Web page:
That’s what we do. Our brains are wired for it.
So here’s what happens:
A Big Ass Disaster (BAD) occurs when you’re a kid. It’s often the first really negative or scary thing you remember. (It might be a fight among your adults, or your dad moves out, or a sibling is born and everything changes).
For my client Rick, it was when he watched his mom have a stroke as she was ironing shirts and he and his brother were watching cartoons. He was 5; his little brother was 2. Yours wasn’t necessarily that big or that bad, by the way.
In the moment the disaster strikes, your little kid brain makes is mean something. Specifically, you decide the event means something about you and/or how you have to be from then on.
Rick remembers realizing life was never going to be the same from that moment. As his mom lay on the floor, the hot iron sizzling through the shirts and his little brother crying and yelling for mommy to wake up, Rick decided he’d have to be in charge now.
At 5 years old, he also instantly realized he didn’t know how to be charge. So the meaning he created went something like this: I have to take care of everything and I’m ill-equipped to do it.
Those are the beliefs Rick made up in a split second when he was 5 and his mom was lying on the ground.
A 5 year old mind drew those conclusions, and an adult man has lived by them every day since.
36 years later, Rick still holds on to beliefs like, “I have to be in charge” and “Everything’s on my shoulders now”. As if that’s not bad enough, what makes those beliefs especially troublesome is that he also holds on to beliefs like, “I can’t handle it”, “I’m not sure what to do” and “Am I really cut out for this?”
By most anyone’s standards, Rick is an extremely successful man. He’s a leader in his business as well as in his family and community. With beliefs like, “I’m in charge now”, that’s not difficult to predict.
But he also has the constant, nagging feeling that he’s not ready for the challenges he takes on. He’s not good enough. He doesn’t know how. And those beliefs keep him swirling in a self-defeating cycle of doubt and fear. His typical pattern is that he steps up to the challenge, and then freaks out in anxiety and uncertainty about his abilities.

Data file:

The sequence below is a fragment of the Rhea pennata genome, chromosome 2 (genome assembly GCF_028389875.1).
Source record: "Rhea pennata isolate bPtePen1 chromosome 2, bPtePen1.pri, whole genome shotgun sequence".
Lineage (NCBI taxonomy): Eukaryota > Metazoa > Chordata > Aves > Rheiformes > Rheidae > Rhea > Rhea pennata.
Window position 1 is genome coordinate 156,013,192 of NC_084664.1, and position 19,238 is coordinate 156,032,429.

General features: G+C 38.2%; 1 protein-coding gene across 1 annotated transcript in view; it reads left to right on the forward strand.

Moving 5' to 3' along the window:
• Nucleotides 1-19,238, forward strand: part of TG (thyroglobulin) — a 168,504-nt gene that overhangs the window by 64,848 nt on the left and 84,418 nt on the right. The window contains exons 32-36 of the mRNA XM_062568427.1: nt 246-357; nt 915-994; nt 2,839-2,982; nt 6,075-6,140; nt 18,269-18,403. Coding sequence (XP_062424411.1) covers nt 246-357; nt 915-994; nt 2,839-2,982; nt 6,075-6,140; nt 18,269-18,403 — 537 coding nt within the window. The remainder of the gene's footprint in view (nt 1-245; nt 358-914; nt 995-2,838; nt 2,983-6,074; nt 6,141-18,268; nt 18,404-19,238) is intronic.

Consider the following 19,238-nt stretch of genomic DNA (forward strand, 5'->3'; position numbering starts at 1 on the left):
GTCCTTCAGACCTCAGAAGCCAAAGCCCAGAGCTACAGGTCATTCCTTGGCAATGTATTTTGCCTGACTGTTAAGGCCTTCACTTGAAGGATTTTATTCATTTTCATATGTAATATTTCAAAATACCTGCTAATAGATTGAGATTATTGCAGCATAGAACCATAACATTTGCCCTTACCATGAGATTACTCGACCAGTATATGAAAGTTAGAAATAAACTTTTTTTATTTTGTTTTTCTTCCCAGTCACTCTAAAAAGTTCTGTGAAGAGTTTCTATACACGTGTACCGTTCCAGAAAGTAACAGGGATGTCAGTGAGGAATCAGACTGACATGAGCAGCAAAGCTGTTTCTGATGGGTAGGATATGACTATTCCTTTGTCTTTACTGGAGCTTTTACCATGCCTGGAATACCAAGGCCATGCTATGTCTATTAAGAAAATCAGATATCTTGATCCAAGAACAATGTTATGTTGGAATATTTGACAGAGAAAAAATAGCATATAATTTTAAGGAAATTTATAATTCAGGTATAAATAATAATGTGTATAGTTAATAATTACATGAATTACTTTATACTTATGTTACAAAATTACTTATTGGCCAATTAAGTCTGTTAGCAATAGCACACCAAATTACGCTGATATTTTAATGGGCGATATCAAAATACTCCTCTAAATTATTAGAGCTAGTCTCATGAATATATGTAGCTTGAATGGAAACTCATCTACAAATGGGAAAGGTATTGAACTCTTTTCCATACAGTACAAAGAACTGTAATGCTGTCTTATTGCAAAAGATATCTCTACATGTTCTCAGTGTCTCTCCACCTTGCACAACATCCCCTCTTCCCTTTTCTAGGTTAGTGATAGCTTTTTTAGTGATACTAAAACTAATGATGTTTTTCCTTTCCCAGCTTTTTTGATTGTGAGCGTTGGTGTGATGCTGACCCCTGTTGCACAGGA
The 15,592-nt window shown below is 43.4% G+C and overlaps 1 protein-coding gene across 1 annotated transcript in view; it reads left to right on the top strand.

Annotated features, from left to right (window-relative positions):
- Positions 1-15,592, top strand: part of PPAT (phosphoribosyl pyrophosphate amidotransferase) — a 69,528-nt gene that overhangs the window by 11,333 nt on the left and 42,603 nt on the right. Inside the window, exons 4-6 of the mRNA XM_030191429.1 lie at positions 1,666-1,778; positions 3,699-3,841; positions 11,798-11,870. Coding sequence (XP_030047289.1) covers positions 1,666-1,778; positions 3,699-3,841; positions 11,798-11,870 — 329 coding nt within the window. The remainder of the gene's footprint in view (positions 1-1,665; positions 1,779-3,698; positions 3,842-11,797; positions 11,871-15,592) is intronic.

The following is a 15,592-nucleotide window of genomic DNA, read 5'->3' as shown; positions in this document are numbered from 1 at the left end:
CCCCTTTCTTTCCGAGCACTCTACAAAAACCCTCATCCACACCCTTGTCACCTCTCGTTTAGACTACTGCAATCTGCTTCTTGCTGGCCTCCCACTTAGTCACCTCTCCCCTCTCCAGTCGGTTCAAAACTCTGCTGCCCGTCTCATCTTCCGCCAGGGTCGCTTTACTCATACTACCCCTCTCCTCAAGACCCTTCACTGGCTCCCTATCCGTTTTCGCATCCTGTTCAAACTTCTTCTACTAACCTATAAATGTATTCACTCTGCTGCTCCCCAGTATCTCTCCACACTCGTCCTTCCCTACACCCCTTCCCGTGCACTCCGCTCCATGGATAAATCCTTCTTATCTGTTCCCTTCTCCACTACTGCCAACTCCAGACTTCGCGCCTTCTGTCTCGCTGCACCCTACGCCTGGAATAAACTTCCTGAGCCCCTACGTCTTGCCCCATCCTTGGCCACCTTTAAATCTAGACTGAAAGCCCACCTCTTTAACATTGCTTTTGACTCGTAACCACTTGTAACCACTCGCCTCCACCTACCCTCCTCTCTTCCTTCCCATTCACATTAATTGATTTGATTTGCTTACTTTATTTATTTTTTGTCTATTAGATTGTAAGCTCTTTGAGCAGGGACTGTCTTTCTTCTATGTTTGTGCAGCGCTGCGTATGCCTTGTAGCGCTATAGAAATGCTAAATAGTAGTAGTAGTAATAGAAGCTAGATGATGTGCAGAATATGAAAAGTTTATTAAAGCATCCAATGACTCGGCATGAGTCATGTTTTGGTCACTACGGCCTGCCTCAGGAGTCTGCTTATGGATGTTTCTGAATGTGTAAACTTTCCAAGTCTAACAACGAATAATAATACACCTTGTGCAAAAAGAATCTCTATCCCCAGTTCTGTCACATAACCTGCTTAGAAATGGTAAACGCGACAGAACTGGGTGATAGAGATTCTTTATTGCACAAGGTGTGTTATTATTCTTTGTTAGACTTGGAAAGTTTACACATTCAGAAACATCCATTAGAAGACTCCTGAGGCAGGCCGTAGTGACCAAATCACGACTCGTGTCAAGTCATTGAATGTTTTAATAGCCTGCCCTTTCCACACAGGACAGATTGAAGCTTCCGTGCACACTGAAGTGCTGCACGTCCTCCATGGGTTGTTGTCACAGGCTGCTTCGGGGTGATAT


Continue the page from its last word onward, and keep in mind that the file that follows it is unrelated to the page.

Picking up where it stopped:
The conclusions that made sense to a scared little 5 year old completely drive his emotions and behaviors today.
Where are you a slave to beliefs you made up as child?
To find out, think about your own BAD. Go back there in your mind. Remember, it’s often the first vivid, negative memory you have. Very often you were between the ages of 2-5 years old. Not always, but if you’re coming up blank that’s a good place to start.
Find it? Good, now really be there. Try to see the scene, smell the smells, hear the sounds and most of all, feel the feelings you felt.
Be there a little longer. (I realize it’s not a fun place to hang out. The good news is that if it upsets you to think about the incident, you’ve probably tapped into the big one for you.)
In the moment the disaster struck, what were you feeling?
What were you thinking?
What did you tell yourself about fixing the disaster or preventing another one? Your little kid mind formulated a plan. Rick’s plan was to be in charge. What was your plan?
How did you feel about carrying out your plan? What did it mean about you as a person? How would your life change to support that plan?